You may know that on July 2, 1881, a lawyer named Charles Guiteau shot President James Garfield at the Baltimore and Potomac railway station. What you may not know is that, although Garfield’s death was ultimately a result of that attack, he spent 80 days in agony while his doctors tried to locate and remove the bullet that had lodged itself just below his pancreas. 

Despite their efforts, the doctors’ attempts at treatment likely weren’t very helpful. Proper sanitation techniques like hand washing and sterilizing instruments were not yet the norm, which means that the medical team treating Garfield was probing his wounds with dirty hands and medical equipment. (Gross.)

The man in charge of Garfield’s treatment, Dr. Doctor Willard Bliss (yes, his first name really was Doctor), called in Alexander Graham Bell, the inventor of the telephone, to try and find the bullet.

Bell applied his knowledge of electromagnetism to the problem and invented the world’s first medical detector. The basic principle behind his invention was that “a metallic object near an inductor changes the value of the inductance,” and this change in induction could be reflected in changes in an audio signal that the user of the machine could hear through a telephone receiver. 

The top panel of the image set below shows Bell using his metal detector. In the picture, Bell’s assistant is moving a coil over Garfield’s stomach, and Bell is listening through a telephone receiver for any changes in the audio signal. 

alexander-graham-bellIllus. in: Frank Leslie's illustrated newspaper, v. 52, no. 1351 (1881 August 20), pp. 412-413. Downloaded from the Library of Congress.

Unfortunately, Bell’s metal detector didn’t find the bullet.

Garfield’s doctors continued with all manner of unpleasant treatments, but eventually, he passed away. Records indicate that “the assigned causes of death include a fatal heart attack, the rupture of the splenic artery, which resulted in a massive hemorrhage, and, more broadly, septic blood poisoning.” Garfield died on September 19, 1881, and the assassin was hanged for his crimes in June 1882.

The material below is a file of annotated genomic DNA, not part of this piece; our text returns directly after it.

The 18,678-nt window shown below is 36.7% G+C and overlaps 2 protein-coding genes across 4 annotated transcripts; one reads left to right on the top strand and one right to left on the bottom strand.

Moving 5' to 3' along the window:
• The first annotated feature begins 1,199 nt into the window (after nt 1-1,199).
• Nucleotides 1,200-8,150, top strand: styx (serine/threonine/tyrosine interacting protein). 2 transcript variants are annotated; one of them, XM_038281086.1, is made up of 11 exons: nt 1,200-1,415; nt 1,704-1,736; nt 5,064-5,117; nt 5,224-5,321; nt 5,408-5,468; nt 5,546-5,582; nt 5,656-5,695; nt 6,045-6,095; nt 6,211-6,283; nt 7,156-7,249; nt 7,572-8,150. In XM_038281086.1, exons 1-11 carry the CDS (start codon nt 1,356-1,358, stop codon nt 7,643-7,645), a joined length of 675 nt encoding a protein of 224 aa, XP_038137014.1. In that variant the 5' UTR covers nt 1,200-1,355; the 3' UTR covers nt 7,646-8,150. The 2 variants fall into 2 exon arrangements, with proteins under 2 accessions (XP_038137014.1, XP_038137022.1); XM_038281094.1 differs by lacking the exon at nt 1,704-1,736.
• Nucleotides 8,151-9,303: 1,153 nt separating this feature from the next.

If you’re curious about how the doctors tried (and failed) to save Garfield, I’d highly recommend this episode of the Science VS podcast—it’s what first brought the story to my attention!


4. Grover Cleveland had secret surgery to remove a tumor

“Secret yacht surgery” may sound like the name of an indie band, but it’s also what Grover Cleveland, the 22nd and 24th president of the United States, had in 1893 to remove a tumor from the roof of his mouth. 

(Want to know another interesting Grover Cleveland fact? His first name was actually Stephen, but he went by his middle name.)

In May of 1893, Cleveland noticed a bump on the roof of his mouth, near the molars on his “cigar chewing side,” and by June it had grown substantially. When he went to his doctor, he received a cancer diagnosis and a recommendation to have the tumor removed. 

So, why didn’t Cleveland have the tumor removed somewhere reasonable, like a hospital? He was under the impression that requiring surgery for cancer would make him look weak and could send the country into a panic. Numerous other US presidents—including Wilson, Harding, Kennedy, and Reagan—would keep their own medical conditions or procedures quiet for similar reasons.  

Cleveland declared that he was going on a fishing trip from New York to Cape Cod, and the surgery was conducted on his friend’s yacht, the Oneida. It took six surgeons ninety minutes to remove the tumor, as well as five of Cleveland’s teeth and portions of his left jawbone and hard palate. Fortunately for Cleveland, everything went well and there was no external scarring—the cover story told to the public was that he’d needed some teeth removed following a toothache.

When a journalist named E.J. Edwards published a story about the surgery, Cleveland discredited him. However, William Williams Keen, one of the doctors who’d done the procedure, wrote about the surgery in a 1917 article. 

Cleveland passed away as the result of a heart attack in 1908, at the age of 71.

Hooray for modern medicine! 

If these crazy president stories show us anything, it’s that medical care and public health have come a long way since the 18th century. 

First of all, dentures today are much more comfortable, and dental implants are also a good option for tooth replacement—and they’re not cow teeth or other people’s teeth, which is definitely a plus. 

Modern plumbing and sewer systems keep waste far away from streets and water sources, so typhoid is pretty rare nowadays in developed nations. In addition, people traveling to regions where typhoid is more common can get vaccinated, although there is no vaccine for paratyphoid fever, so that’s still a risk for travelers. 

And lastly, I’m sure it goes without saying how great it is that today’s medical professionals wash their hands and use sterile equipment. Fortunately, thanks to champions of germ theory like Louis Pasteur, Robert Koch, and Joseph Lister, regular disinfecting practices eventually became the norm. 

(PS: If you’re interested in learning more about the history of these practices, you can also check out the story of Ignaz Semmelweis, a mid-19th century proponent of handwashing.)